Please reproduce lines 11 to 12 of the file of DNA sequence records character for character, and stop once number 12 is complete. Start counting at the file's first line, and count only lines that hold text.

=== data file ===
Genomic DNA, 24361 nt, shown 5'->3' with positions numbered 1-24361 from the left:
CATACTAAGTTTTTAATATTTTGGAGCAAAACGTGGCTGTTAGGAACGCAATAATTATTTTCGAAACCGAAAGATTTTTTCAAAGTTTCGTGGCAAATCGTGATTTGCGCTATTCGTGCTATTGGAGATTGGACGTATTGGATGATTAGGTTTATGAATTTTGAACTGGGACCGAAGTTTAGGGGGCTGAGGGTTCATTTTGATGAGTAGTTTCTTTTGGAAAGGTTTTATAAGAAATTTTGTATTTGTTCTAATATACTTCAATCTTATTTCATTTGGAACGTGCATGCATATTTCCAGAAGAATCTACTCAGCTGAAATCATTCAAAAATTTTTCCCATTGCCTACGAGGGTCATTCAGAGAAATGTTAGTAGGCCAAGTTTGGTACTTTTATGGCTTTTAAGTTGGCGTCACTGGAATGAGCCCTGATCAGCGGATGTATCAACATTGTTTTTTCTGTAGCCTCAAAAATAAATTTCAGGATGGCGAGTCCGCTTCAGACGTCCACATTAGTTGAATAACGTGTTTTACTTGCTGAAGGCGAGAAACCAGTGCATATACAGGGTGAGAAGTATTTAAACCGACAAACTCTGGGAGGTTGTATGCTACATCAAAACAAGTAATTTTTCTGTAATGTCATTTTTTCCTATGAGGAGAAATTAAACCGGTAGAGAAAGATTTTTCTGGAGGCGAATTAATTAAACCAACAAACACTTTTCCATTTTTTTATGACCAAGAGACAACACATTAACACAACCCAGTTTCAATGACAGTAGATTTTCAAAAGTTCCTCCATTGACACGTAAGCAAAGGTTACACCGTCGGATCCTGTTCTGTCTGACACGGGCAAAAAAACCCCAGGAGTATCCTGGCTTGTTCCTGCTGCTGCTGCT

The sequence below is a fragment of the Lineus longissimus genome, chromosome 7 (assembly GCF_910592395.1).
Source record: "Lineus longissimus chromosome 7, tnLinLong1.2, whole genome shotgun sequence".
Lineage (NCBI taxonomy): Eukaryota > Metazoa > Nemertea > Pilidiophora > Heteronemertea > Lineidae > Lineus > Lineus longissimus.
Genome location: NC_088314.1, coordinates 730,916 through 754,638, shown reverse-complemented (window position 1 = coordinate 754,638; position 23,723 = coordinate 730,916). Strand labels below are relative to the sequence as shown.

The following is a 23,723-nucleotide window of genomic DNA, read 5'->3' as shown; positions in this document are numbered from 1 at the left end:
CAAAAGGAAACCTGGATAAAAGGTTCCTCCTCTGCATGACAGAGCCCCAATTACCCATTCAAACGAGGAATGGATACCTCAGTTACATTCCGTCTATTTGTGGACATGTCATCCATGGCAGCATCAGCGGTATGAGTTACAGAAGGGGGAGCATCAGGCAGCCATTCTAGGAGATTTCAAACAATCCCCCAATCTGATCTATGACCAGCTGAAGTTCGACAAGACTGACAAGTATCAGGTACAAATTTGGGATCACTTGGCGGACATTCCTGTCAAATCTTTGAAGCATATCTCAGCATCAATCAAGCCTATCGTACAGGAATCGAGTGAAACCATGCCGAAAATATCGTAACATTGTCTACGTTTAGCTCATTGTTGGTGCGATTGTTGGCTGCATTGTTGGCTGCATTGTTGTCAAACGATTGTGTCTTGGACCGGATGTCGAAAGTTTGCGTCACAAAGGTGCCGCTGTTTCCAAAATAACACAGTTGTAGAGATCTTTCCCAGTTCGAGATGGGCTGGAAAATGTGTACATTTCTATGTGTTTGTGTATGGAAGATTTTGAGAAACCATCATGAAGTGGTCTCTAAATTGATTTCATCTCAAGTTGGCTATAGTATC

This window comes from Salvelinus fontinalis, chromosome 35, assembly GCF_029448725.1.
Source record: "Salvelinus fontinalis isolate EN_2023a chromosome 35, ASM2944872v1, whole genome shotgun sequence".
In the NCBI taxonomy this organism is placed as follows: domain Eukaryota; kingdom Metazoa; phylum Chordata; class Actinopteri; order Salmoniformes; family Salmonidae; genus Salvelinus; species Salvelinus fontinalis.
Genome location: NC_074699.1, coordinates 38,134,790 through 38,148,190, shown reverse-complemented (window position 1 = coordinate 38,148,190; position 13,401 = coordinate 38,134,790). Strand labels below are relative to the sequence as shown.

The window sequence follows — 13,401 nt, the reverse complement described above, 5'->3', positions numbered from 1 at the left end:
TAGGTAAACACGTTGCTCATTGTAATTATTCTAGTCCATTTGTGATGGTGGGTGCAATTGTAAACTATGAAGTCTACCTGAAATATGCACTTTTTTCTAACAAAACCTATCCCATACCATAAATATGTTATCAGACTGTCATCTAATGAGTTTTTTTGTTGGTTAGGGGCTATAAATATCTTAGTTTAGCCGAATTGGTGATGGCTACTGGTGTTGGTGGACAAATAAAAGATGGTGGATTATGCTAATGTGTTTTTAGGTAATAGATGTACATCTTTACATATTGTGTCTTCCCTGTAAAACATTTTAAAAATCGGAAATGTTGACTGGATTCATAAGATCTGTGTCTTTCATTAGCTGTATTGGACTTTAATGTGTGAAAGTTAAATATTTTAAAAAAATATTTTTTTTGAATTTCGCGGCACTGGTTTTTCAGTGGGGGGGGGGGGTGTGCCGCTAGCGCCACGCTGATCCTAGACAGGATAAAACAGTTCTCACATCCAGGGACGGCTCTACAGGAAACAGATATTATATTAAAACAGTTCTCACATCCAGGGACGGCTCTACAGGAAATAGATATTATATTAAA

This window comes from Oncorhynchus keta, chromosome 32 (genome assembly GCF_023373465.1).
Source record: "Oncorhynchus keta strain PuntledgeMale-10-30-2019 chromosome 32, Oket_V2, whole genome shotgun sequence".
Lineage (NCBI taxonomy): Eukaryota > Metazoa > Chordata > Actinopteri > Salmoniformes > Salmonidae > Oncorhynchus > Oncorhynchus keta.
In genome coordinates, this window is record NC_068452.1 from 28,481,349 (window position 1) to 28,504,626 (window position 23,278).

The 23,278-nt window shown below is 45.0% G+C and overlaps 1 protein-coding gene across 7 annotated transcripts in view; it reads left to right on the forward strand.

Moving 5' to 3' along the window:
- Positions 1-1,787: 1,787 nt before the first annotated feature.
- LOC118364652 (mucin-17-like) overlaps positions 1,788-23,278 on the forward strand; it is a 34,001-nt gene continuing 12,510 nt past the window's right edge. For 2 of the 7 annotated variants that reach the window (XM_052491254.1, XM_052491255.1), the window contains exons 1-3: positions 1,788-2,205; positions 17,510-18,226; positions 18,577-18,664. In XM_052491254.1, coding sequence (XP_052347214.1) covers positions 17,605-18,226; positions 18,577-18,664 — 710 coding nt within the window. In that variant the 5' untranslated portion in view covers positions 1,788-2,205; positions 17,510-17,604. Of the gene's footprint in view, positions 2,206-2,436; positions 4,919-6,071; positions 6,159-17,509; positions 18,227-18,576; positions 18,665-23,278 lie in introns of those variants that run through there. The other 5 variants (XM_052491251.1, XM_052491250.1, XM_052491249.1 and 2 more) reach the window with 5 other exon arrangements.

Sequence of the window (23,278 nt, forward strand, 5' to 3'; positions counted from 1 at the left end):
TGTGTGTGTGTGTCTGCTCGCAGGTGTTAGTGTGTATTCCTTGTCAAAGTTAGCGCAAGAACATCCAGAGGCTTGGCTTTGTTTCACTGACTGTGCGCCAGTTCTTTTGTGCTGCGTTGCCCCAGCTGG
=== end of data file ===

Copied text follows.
In the NCBI taxonomy this organism is placed as follows: domain Eukaryota; kingdom Metazoa; phylum Chordata; class Actinopteri; order Salmoniformes; family Salmonidae; genus Salvelinus; species Salvelinus fontinalis.
Genome location: NC_074699.1, coordinates 38,134,790 through 38,148,190, shown reverse-complemented (window position 1 = coordinate 38,148,190; position 13,401 = coordinate 38,134,790). Strand labels below are relative to the sequence as shown.